There are inherent difficulties and paradoxes to taking up a contemplative life, an embodied path, not least of which is where do I go once I realize I have so many questions?  It can be a lonely and a doubtful, place.  Once we realize training only opened a can of worms, and deepening our practice only raised more questions, we start wondering about the tension between 'real life' and 'yoga'.  We tend to get dissatisfied with what's on the market.  It's hard to find teachers.


I am happy to work with ANYONE who is looking for direction.  Skype is a great resource.  Face to face if you're local. Or if we need to work with some body issues or teaching questions we can meet in a practice worthy space. I can help you find the next right book or appropriate training.  I can help you out with questions about teaching.  I am happy to talk about what's coming up in your own practice, your own body, your own experience.  You're not alone.

Teachers & Inspirations

These are my teachers and folks I have trained with in various ways over the years,  with no hierarchy implied.  In my early practice I sought out 'the tradition' in ashtanga and iyengar yoga, as well as Ayurveda.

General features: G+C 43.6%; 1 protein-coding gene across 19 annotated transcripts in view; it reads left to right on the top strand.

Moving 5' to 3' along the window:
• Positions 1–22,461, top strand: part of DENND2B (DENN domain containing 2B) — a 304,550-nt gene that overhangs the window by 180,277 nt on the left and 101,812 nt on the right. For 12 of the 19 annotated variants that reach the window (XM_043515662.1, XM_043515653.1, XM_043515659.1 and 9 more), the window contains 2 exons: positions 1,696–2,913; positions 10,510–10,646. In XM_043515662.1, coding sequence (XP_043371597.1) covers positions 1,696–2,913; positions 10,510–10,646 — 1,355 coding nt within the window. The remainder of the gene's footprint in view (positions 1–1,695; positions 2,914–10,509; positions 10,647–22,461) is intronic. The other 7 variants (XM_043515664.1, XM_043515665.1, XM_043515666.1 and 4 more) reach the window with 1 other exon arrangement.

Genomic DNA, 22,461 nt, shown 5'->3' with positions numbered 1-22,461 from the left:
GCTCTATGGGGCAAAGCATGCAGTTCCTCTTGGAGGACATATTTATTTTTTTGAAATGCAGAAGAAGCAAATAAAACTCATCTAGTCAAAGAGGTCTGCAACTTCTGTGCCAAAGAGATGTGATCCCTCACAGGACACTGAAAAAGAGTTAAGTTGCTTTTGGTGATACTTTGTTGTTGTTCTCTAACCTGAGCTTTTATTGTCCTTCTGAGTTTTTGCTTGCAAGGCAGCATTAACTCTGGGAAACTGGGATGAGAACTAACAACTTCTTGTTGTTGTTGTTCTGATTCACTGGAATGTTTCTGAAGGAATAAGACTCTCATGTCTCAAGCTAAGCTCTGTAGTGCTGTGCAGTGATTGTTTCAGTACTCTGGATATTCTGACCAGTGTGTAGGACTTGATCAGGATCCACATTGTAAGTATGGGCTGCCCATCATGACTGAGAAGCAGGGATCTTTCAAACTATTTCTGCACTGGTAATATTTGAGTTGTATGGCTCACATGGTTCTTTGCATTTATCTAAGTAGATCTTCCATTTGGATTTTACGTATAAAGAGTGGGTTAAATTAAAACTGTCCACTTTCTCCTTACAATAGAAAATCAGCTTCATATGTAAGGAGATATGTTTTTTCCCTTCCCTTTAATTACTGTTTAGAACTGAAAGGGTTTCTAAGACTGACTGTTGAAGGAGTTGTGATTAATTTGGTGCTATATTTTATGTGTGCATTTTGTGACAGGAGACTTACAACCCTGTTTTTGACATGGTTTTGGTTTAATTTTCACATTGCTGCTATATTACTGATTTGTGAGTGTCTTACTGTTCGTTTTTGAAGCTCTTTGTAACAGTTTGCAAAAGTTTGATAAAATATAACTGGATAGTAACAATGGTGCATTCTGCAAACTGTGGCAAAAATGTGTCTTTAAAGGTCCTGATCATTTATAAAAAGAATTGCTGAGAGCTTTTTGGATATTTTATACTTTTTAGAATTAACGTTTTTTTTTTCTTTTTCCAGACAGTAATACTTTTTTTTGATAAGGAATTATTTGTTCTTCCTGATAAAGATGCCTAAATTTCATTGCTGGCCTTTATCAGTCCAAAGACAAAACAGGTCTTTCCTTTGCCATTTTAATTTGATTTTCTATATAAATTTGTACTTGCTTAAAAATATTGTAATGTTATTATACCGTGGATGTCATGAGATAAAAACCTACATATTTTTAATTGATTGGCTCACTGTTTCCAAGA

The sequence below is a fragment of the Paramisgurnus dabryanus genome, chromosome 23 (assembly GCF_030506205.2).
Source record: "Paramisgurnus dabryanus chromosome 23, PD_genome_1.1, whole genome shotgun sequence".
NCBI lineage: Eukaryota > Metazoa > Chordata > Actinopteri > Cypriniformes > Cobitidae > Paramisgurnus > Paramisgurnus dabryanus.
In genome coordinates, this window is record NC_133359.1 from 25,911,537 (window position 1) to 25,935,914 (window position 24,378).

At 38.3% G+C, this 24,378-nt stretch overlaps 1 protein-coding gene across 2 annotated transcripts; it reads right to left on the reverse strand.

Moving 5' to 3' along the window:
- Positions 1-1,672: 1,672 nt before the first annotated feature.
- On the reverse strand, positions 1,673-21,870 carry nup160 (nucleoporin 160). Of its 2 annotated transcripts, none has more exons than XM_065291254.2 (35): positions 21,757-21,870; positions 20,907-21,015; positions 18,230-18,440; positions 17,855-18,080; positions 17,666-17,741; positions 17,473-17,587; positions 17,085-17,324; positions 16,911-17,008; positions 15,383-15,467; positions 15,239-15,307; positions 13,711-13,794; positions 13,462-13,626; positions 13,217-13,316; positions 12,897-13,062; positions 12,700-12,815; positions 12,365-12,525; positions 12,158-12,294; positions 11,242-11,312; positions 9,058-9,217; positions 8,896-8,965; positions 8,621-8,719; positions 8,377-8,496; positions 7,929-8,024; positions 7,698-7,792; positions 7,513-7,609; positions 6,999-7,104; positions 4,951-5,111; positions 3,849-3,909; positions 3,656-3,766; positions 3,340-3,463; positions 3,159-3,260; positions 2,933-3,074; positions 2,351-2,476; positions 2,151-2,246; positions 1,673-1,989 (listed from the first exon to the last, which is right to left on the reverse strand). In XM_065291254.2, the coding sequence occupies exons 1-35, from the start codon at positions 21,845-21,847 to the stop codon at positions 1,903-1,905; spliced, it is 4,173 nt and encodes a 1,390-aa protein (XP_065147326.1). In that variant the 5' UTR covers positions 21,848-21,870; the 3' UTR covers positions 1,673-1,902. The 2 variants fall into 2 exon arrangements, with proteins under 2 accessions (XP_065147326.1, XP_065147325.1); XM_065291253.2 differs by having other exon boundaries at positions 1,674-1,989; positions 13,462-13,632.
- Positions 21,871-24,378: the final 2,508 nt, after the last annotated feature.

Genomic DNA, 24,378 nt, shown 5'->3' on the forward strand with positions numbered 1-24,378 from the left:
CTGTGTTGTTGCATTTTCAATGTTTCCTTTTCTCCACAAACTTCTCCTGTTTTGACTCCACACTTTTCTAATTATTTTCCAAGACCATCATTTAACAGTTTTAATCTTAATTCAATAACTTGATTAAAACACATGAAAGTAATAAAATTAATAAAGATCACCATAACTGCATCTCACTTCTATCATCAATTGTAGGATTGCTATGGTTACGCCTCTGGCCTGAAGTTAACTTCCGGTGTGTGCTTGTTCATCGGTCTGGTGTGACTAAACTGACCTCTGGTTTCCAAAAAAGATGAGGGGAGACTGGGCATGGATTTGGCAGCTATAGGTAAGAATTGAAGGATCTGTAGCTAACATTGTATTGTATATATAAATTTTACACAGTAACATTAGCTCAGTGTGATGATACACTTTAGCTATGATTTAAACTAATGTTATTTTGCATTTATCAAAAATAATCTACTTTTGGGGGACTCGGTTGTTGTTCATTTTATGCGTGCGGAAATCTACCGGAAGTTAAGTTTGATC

I was also coming to yoga with a background in psychology/counseling/social justice and training as an anthropologist: that led directly to seeking out the neuroscience of trauma, resilience, and recovery.  As my practice and understanding evolved, I was drawn to somatic and breath work.  Leslie Kaminoff found me and holds me steady.  The confluence of Buddhism and Yoga, the history of the yoga tradition, and sanskrit study rounds up my yoga training to date.


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Return Yoga


Studio culture can be alienating, expensive, exclusive, privileged. Superficial.  Return Yoga brings it out of the studio.  I train other teachers to social justice awareness, community engagement, and trauma sensitive standards not usually part of a training curricula.  Return is a not-for-profit who's mission is three-fold: 

  1. to teach the skills of yoga and meditation to under served communities,

  2. to collaborate service opportunities and qualified yoga teachers, and

  3. to offer high quality yoga teaching at a real life cost.